That made me wonder about the current sovereign immunity cases at the PTAB and whether any of the affected parties in those proceedings would opt for pursuing a TRO or preliminary injunction in order to have a district court, rather than the PTO, decide the constitutional* issue of sovereign immunity protection.  Apparently, there is some Supreme Court authority for the proposition that administrative agencies are not well-suited to decide constitutional issues:

3. Plaintiff’s Constitutional Claims Are Outside the Agency’s Expertise.

The SEC claims that Plaintiff’s challenges “fall within the Commission’s expertise,” and the “SEC is in the best position to interpret its own policies and regulations in the first instance.” Dkt. No. [12] at 13. The Court finds that Plaintiff’s Article I, Seventh Amendment, and Article II claims are outside the agency’s expertise.[6]

1310*1310 Plaintiff’s constitutional claims are governed by Supreme Court jurisprudence, and “the statutory questions involved do not require technical considerations of agency policy.” Free Enterprise, 561 U.S. at 491, 130 S.Ct. 3138(alteration and internal quotations omitted) (quoting Johnson v. Robison, 415 U.S. 361, 373, 94 S.Ct. 1160, 39 L.Ed.2d 389 (1974)); see also Thunder Basin, 510 U.S. at 215, 114 S.Ct. 771 (“[A]djudication of the constitutionality of congressional enactments has generally been thought beyond the jurisdiction of administrative agencies.”) (quoting Johnson, 415 U.S. at 368, 94 S.Ct. 1160). These claims are not part and parcel of an ordinary securities fraud case, and there is no evidence that (1) Plaintiff’s constitutional claims are the type the SEC “routinely considers,” or (2) the agency’s expertise can be “brought to bear” on Plaintiff’s claims as they were in Elgin. Elgin, 132 S.Ct. at 2140.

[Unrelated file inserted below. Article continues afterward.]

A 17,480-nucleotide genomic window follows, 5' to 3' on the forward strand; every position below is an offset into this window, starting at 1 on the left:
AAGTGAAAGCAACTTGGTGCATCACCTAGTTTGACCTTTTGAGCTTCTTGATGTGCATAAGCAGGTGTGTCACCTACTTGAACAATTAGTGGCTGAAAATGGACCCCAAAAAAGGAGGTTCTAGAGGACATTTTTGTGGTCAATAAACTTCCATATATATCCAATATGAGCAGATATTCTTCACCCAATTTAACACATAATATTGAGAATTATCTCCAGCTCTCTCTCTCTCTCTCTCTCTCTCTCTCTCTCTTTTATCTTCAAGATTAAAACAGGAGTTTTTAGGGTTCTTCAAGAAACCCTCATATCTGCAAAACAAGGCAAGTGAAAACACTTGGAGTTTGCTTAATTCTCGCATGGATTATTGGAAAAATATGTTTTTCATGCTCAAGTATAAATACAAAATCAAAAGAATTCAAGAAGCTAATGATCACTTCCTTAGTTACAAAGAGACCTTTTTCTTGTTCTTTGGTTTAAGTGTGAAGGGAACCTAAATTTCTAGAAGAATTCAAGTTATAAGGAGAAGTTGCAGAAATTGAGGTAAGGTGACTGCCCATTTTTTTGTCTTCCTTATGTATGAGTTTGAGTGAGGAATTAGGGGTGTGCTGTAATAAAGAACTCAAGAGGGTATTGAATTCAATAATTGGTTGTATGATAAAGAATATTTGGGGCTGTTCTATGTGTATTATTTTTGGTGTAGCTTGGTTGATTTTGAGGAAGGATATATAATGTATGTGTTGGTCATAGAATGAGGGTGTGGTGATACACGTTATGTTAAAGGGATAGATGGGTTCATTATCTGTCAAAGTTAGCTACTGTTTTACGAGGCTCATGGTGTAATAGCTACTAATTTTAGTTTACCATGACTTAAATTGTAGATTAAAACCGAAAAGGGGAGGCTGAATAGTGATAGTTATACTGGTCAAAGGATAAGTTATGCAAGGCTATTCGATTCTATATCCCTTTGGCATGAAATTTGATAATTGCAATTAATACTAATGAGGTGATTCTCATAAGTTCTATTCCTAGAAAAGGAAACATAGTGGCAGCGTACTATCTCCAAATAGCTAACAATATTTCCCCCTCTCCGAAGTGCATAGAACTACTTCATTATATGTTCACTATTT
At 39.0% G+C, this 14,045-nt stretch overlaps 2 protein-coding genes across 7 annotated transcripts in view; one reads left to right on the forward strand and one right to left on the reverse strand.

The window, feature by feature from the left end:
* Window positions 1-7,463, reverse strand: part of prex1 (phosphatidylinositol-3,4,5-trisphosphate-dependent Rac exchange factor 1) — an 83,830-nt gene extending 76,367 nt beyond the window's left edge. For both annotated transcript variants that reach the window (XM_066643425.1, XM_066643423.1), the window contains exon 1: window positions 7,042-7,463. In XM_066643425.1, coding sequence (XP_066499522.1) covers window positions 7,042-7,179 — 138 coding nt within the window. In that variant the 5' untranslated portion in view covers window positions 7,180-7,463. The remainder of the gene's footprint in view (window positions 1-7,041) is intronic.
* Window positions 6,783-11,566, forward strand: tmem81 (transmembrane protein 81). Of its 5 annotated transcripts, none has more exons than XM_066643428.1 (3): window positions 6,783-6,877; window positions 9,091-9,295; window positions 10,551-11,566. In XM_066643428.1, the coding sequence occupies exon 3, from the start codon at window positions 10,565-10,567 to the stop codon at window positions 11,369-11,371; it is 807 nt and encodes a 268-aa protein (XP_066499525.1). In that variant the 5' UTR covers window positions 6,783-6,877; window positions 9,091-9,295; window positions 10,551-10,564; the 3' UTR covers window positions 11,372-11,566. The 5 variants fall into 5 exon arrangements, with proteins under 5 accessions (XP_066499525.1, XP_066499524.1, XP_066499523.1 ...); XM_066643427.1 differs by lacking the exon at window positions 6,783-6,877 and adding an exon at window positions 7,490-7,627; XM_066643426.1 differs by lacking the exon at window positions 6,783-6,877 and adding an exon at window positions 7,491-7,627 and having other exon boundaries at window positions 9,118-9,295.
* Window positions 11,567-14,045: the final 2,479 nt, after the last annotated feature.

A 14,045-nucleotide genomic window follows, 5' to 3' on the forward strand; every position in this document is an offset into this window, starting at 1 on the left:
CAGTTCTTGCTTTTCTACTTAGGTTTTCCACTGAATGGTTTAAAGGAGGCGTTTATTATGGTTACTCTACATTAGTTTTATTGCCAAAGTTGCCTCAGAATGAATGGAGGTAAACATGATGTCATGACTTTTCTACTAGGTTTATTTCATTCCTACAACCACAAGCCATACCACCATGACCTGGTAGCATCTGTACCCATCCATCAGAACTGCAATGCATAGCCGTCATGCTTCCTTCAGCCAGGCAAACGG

The Court finds that as to this factor, Plaintiff’s constitutional claims are outside the SEC’s expertise, and that this Court has subject matter jurisdiction.

Hill v. SEC, 114 F. Supp. 3d 1297, 1309-10 (N.D. Ga. 2015).

Also, in Public Utilities Comm’n v. United States, 355 U. S. 534, 539 (1958) the Supreme Court said:

But where the only question is whether it is constitutional to fasten the administrative procedure onto the litigant, the administrative agency may be defied and judicial relief sought as the only effective way of protecting the asserted constitutional right.

* Categorizing sovereign immunity as a constitutional issue appears to be strongest in the state-owned patent IPR’s, see, e.g., Pennsylvania v. Union Gas Co., 491 U.S. 1, 7  (1989), as opposed to the tribe-owned patent IPR’s where tribal sovereign immunity might be considered a common law doctrine rather than a constitutional issue.

ALJ’s — Officers of the United States or Employees?

January 11th, 2018

The Supreme Court in its conference tomorrow will review the petition for writ of certiorari in Lucia v. SEC.  The question presented is whether administrative law judges of the SEC are considered to be  employees or officers of the United States under the Appointments Clause.